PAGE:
Seniors are another group that is more likely to have accidents relating to drowsy driving, with older adults involved in more accidents in the middle of the afternoon.

Table of contents

What is drowsy driving

Drowsy driving is the act of driving or operating a motor vehicle while tired and feeling fatigued or sleepy. Stress of your job or interrupted nights with young children are common reasons to be short on sleep.

However, drowsiness can also come from other factors, as well. It can be a side effect from a medication you are taking or the cause of an untreated sleep disorder that is leaving you depleted and unable to stay awake during the day. Late-night and third-shift workers are particularly affected by the natural release of melatonin associated with dark hours, as they journey home after a long shift.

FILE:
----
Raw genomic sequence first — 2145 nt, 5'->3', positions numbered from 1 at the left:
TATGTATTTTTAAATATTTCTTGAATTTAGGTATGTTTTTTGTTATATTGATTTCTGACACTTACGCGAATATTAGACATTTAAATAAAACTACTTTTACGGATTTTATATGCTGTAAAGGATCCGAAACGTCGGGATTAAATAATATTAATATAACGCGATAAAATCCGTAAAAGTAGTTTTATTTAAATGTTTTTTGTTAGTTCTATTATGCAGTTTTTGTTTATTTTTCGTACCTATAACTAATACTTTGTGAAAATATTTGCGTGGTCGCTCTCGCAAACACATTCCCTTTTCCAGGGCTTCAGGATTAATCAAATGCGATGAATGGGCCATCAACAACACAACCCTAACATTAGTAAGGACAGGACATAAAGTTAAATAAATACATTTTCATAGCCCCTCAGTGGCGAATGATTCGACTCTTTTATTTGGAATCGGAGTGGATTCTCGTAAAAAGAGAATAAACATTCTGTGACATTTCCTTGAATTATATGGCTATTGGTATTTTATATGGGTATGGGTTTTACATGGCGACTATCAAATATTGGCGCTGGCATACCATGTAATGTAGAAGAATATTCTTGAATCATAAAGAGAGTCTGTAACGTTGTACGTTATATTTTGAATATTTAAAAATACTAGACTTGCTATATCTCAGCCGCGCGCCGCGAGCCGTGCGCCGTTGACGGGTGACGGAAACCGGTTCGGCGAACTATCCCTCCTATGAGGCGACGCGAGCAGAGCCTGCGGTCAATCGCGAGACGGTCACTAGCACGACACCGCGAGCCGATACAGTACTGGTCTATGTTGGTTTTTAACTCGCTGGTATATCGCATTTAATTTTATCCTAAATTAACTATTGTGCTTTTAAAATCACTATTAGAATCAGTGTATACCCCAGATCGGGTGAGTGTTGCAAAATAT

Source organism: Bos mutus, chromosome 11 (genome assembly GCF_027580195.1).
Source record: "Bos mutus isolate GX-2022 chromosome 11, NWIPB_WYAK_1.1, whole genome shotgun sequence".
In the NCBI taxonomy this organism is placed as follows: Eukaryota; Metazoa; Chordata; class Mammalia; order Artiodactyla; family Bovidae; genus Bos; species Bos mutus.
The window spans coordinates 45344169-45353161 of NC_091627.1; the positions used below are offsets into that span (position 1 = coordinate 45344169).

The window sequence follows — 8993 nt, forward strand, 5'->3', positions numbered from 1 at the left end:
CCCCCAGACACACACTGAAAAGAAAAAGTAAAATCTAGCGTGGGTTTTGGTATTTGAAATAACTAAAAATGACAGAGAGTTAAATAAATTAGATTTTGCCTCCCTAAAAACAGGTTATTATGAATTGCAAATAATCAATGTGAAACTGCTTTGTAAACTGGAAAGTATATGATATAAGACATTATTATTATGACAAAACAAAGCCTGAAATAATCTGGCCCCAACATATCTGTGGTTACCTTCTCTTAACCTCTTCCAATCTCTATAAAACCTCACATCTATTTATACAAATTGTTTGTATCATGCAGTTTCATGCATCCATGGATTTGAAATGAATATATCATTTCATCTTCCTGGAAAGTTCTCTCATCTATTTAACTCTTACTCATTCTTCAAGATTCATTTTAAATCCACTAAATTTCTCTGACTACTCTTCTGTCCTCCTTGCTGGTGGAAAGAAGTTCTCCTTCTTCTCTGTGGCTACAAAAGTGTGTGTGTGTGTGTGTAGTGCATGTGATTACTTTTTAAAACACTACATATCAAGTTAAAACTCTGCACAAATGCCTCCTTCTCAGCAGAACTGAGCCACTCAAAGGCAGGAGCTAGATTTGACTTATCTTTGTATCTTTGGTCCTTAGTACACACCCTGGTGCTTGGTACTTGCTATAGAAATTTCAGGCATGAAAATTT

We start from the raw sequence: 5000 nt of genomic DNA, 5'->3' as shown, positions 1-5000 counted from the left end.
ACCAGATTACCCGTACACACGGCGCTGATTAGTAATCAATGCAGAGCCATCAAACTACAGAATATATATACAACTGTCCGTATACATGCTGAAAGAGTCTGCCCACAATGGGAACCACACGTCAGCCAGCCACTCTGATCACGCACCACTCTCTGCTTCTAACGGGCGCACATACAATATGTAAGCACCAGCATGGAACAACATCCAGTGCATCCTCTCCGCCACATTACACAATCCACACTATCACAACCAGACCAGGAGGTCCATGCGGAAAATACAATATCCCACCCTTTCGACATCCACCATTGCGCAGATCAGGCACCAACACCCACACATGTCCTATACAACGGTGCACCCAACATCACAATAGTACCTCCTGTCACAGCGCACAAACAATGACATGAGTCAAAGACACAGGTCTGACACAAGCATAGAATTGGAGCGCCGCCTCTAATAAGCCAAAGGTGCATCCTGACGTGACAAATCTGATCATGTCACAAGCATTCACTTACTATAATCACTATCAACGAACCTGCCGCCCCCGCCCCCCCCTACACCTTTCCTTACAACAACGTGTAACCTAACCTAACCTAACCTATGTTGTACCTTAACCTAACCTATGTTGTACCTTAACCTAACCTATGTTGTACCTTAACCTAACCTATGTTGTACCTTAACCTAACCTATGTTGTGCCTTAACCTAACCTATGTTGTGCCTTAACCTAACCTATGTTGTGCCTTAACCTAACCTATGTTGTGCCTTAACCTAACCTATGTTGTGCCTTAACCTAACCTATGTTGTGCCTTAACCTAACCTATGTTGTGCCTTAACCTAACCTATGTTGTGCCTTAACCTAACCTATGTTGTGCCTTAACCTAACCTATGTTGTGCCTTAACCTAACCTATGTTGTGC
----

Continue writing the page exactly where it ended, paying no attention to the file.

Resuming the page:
The main effects of drowsy driving are the inability to focus, delayed reaction times, poor judgement, inability to judge distances and speeds, and, of course, falling asleep.

Whatever the reason, drowsy driving is incredibly dangerous because it dulls your senses and slows response times, as well as causing you to be less alert than you need to be. Sleepy drivers have slower reaction times, and with a lack of awareness, they are less prepared when it comes to sudden or evasive action. In the worst cases, a driver may fall asleep behind the wheel, inevitably coming to a stop when the driver either awakens or crashes into something — like another vehicle.

Driver fatigue warning signs